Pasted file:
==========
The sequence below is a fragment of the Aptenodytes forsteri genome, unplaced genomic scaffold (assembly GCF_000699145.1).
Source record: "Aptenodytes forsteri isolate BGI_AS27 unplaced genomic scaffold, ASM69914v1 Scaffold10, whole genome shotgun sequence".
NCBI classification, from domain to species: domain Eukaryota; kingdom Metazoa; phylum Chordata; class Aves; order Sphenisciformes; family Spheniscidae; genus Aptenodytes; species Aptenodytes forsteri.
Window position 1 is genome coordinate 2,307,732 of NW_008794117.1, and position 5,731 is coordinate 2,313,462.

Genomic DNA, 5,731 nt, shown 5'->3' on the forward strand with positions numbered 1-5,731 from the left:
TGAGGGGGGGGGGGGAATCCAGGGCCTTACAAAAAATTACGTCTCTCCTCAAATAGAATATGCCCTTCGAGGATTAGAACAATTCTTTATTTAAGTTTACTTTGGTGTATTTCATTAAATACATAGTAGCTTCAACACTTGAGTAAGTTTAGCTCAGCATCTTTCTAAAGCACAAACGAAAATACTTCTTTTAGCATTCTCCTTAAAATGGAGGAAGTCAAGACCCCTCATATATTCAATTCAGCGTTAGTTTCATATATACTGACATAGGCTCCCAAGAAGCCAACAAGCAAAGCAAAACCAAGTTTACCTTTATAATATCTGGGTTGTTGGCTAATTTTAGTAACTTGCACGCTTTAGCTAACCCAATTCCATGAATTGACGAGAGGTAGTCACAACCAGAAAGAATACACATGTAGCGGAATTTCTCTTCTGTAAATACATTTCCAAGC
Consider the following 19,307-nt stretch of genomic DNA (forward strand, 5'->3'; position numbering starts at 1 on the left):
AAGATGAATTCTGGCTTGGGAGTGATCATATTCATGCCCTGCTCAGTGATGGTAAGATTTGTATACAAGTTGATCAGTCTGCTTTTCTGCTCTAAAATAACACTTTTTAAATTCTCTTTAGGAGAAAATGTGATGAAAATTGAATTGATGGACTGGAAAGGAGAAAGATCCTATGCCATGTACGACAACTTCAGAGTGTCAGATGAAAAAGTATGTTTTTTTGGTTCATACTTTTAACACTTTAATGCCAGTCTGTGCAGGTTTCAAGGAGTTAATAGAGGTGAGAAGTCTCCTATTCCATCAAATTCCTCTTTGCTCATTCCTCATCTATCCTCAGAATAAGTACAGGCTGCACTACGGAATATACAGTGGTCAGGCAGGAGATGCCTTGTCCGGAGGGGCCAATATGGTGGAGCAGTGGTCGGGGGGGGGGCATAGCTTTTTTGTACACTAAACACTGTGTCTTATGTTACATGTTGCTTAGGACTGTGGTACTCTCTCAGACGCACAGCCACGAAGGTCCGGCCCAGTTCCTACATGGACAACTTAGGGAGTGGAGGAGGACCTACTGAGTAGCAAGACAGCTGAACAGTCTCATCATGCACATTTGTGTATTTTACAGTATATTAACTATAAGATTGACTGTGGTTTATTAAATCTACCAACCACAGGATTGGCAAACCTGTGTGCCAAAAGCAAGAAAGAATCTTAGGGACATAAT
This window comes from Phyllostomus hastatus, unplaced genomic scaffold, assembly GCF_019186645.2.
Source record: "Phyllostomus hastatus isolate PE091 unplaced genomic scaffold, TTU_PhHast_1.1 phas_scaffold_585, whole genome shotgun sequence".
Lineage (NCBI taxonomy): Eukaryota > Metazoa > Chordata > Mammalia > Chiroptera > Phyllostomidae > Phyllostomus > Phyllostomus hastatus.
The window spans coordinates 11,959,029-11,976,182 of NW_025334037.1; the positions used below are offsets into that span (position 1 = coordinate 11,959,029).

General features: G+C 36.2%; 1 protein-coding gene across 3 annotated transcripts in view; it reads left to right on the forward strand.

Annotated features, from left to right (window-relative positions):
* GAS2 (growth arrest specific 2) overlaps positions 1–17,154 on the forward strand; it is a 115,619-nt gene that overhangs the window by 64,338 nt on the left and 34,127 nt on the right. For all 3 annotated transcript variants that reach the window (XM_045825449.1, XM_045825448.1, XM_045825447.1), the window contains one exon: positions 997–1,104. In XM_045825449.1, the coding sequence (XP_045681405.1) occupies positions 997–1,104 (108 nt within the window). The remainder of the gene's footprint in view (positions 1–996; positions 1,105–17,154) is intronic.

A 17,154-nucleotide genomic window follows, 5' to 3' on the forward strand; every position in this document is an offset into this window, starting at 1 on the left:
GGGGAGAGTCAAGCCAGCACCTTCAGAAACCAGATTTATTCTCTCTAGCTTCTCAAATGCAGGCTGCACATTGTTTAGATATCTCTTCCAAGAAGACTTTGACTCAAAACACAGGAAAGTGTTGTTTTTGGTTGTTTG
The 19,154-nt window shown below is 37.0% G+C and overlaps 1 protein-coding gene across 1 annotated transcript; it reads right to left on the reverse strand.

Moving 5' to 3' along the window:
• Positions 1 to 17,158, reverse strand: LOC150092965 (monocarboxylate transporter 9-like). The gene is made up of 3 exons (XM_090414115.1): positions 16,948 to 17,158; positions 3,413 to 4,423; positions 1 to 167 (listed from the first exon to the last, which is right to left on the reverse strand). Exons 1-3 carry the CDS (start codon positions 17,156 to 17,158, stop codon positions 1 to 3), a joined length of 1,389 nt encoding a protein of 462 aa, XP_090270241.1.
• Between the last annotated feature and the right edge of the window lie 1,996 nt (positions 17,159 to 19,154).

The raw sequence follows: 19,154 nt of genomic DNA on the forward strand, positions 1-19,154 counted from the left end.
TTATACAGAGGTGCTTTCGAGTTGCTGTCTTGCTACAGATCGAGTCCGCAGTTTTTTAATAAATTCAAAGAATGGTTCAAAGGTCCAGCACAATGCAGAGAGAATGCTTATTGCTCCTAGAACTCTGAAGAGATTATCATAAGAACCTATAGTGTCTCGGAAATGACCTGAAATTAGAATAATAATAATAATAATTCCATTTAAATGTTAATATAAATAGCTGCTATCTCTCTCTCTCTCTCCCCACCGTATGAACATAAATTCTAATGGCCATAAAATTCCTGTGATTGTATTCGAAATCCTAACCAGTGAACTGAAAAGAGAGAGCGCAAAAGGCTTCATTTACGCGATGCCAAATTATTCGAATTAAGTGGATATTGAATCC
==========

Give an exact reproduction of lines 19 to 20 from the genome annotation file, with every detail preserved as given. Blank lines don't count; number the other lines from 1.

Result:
Moving 5' to 3' along the window:
• Positions 1 to 17,158, reverse strand: LOC150092965 (monocarboxylate transporter 9-like). The gene is made up of 3 exons (XM_090414115.1): positions 16,948 to 17,158; positions 3,413 to 4,423; positions 1 to 167 (listed from the first exon to the last, which is right to left on the reverse strand). Exons 1-3 carry the CDS (start codon positions 17,156 to 17,158, stop codon positions 1 to 3), a joined length of 1,389 nt encoding a protein of 462 aa, XP_090270241.1.